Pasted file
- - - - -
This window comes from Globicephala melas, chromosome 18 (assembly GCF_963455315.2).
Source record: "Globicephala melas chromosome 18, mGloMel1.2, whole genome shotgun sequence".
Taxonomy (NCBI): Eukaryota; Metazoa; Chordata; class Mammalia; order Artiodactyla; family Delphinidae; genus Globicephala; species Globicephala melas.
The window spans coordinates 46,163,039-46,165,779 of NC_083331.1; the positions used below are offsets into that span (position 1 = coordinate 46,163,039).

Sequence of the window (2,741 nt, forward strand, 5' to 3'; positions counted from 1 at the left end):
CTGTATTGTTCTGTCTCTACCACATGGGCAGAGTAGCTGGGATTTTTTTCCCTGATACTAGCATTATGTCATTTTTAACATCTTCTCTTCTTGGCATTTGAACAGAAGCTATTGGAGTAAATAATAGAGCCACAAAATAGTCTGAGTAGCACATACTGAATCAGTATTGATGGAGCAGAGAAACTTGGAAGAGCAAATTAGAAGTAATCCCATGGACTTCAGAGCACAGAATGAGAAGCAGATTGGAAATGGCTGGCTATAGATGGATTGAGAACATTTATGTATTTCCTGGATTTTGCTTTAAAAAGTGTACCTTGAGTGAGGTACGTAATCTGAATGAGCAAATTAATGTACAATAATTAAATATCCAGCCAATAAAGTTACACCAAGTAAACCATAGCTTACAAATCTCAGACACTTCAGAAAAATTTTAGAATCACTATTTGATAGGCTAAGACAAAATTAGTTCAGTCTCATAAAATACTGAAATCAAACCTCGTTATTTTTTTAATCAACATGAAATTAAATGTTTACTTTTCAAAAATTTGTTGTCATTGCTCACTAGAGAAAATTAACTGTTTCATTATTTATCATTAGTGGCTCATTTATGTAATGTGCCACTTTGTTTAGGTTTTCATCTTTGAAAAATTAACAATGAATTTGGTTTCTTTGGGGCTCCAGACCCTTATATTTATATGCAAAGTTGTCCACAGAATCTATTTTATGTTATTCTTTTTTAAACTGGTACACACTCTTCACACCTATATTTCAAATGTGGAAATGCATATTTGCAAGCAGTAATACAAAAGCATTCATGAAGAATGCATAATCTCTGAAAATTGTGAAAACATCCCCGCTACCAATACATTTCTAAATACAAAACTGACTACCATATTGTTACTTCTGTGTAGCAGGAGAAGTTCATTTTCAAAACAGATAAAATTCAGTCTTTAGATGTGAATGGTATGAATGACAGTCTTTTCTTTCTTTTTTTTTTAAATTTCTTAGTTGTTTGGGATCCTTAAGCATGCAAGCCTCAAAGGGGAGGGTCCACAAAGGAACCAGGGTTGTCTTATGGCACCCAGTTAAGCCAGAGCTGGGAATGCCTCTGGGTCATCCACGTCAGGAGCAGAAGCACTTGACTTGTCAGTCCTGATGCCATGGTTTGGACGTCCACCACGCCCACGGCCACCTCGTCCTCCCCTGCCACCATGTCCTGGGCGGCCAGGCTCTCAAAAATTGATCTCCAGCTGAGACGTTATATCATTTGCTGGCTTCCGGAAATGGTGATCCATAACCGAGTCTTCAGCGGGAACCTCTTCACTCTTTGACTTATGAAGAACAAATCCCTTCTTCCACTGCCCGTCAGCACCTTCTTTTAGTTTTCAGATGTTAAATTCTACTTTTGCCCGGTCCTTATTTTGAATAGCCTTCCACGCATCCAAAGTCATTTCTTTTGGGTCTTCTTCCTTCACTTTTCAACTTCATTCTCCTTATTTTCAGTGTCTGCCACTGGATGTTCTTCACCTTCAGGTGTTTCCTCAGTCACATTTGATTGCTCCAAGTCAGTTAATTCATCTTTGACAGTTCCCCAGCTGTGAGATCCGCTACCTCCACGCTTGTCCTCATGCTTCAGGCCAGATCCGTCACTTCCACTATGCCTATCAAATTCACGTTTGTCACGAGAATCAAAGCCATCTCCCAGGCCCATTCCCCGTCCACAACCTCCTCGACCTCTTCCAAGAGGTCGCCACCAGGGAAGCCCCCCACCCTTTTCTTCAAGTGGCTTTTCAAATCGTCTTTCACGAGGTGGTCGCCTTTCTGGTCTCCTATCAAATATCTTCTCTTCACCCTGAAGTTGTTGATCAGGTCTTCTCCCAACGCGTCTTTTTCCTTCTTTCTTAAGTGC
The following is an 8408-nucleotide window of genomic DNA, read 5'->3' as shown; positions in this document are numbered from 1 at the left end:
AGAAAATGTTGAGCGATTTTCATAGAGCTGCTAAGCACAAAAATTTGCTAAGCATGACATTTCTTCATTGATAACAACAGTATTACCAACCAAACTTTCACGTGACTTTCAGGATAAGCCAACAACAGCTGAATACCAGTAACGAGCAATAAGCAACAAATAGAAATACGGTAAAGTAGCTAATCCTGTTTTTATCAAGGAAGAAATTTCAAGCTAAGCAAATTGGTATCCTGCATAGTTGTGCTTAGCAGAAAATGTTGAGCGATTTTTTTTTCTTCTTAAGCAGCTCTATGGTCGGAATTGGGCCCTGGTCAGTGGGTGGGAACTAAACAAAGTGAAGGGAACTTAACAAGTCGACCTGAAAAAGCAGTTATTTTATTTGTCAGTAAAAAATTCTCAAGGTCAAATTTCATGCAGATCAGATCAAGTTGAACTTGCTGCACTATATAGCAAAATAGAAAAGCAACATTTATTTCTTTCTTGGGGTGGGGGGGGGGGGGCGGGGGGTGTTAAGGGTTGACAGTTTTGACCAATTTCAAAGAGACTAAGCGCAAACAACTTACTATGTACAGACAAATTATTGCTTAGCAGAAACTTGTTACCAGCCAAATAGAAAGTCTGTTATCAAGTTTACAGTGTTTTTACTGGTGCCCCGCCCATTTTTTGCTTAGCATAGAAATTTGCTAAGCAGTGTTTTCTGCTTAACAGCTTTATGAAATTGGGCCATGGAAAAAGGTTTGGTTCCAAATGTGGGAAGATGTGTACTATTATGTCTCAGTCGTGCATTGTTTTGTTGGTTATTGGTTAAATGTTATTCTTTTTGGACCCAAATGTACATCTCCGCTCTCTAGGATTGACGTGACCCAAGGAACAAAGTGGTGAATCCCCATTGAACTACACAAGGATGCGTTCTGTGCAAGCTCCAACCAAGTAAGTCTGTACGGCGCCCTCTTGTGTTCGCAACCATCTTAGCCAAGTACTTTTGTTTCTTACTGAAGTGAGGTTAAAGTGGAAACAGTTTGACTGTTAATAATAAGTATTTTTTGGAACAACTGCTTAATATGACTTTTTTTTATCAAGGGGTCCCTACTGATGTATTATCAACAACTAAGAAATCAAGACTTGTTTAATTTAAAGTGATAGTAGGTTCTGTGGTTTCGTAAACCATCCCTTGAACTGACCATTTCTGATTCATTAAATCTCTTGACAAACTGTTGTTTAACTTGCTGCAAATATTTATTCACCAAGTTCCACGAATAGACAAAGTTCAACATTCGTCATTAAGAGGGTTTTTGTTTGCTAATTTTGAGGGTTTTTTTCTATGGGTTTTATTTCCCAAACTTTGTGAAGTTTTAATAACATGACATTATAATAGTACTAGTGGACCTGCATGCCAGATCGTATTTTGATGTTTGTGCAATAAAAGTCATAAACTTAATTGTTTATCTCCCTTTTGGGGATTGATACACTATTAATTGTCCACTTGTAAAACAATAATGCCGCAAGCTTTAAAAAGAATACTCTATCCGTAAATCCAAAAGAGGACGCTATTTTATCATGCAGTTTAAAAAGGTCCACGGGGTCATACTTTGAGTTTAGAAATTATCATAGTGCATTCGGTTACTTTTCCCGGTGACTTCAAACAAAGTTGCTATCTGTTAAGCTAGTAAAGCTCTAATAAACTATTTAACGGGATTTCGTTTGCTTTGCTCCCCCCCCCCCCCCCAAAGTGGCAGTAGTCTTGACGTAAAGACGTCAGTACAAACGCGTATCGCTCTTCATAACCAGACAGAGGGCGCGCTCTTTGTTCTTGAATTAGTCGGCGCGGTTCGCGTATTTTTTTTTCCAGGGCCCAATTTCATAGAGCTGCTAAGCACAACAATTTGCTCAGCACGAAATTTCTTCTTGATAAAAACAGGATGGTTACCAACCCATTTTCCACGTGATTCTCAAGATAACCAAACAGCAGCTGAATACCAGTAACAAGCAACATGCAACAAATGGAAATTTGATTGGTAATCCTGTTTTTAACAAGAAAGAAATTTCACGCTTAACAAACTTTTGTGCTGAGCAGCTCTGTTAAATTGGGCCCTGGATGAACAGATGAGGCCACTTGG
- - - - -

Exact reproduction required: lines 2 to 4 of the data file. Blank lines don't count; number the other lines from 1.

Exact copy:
Source record: "Globicephala melas chromosome 18, mGloMel1.2, whole genome shotgun sequence".
Taxonomy (NCBI): Eukaryota; Metazoa; Chordata; class Mammalia; order Artiodactyla; family Delphinidae; genus Globicephala; species Globicephala melas.
The window spans coordinates 46,163,039-46,165,779 of NC_083331.1; the positions used below are offsets into that span (position 1 = coordinate 46,163,039).